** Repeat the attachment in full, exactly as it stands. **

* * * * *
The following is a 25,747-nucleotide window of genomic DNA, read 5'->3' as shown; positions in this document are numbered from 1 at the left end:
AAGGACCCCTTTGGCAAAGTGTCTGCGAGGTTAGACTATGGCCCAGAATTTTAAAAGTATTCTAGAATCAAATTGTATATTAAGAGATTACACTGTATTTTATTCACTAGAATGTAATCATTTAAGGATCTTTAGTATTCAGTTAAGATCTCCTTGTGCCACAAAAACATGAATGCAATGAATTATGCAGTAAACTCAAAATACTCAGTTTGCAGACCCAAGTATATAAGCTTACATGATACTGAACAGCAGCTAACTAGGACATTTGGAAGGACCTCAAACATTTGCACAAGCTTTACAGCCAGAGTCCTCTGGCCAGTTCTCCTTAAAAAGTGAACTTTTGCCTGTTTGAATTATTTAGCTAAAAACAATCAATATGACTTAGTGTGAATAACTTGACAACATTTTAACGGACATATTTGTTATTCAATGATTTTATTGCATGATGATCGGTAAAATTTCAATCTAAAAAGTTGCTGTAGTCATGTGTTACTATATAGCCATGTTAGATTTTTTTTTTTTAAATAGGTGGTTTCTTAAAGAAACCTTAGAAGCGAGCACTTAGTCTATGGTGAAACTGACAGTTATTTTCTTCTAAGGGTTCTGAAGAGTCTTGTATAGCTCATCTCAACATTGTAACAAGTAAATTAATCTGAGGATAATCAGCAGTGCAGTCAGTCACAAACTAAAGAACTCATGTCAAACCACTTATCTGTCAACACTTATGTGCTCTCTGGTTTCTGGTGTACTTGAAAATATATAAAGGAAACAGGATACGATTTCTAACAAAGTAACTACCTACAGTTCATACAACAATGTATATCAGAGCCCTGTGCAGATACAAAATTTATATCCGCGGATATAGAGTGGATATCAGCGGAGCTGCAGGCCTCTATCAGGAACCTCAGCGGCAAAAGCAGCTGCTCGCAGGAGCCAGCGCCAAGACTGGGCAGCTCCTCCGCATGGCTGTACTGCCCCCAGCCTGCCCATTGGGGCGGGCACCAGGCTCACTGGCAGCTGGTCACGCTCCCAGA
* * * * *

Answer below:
The following is a 25,747-nucleotide window of genomic DNA, read 5'->3' as shown; positions in this document are numbered from 1 at the left end:
AAGGACCCCTTTGGCAAAGTGTCTGCGAGGTTAGACTATGGCCCAGAATTTTAAAAGTATTCTAGAATCAAATTGTATATTAAGAGATTACACTGTATTTTATTCACTAGAATGTAATCATTTAAGGATCTTTAGTATTCAGTTAAGATCTCCTTGTGCCACAAAAACATGAATGCAATGAATTATGCAGTAAACTCAAAATACTCAGTTTGCAGACCCAAGTATATAAGCTTACATGATACTGAACAGCAGCTAACTAGGACATTTGGAAGGACCTCAAACATTTGCACAAGCTTTACAGCCAGAGTCCTCTGGCCAGTTCTCCTTAAAAAGTGAACTTTTGCCTGTTTGAATTATTTAGCTAAAAACAATCAATATGACTTAGTGTGAATAACTTGACAACATTTTAACGGACATATTTGTTATTCAATGATTTTATTGCATGATGATCGGTAAAATTTCAATCTAAAAAGTTGCTGTAGTCATGTGTTACTATATAGCCATGTTAGATTTTTTTTTTTTAAATAGGTGGTTTCTTAAAGAAACCTTAGAAGCGAGCACTTAGTCTATGGTGAAACTGACAGTTATTTTCTTCTAAGGGTTCTGAAGAGTCTTGTATAGCTCATCTCAACATTGTAACAAGTAAATTAATCTGAGGATAATCAGCAGTGCAGTCAGTCACAAACTAAAGAACTCATGTCAAACCACTTATCTGTCAACACTTATGTGCTCTCTGGTTTCTGGTGTACTTGAAAATATATAAAGGAAACAGGATACGATTTCTAACAAAGTAACTACCTACAGTTCATACAACAATGTATATCAGAGCCCTGTGCAGATACAAAATTTATATCCGCGGATATAGAGTGGATATCAGCGGAGCTGCAGGCCTCTATCAGGAACCTCAGCGGCAAAAGCAGCTGCTCGCAGGAGCCAGCGCCAAGACTGGGCAGCTCCTCCGCATGGCTGTACTGCCCCCAGCCTGCCCATTGGGGCGGGCACCAGGCTCACTGGCAGCTGGTCACGCTCCCAGA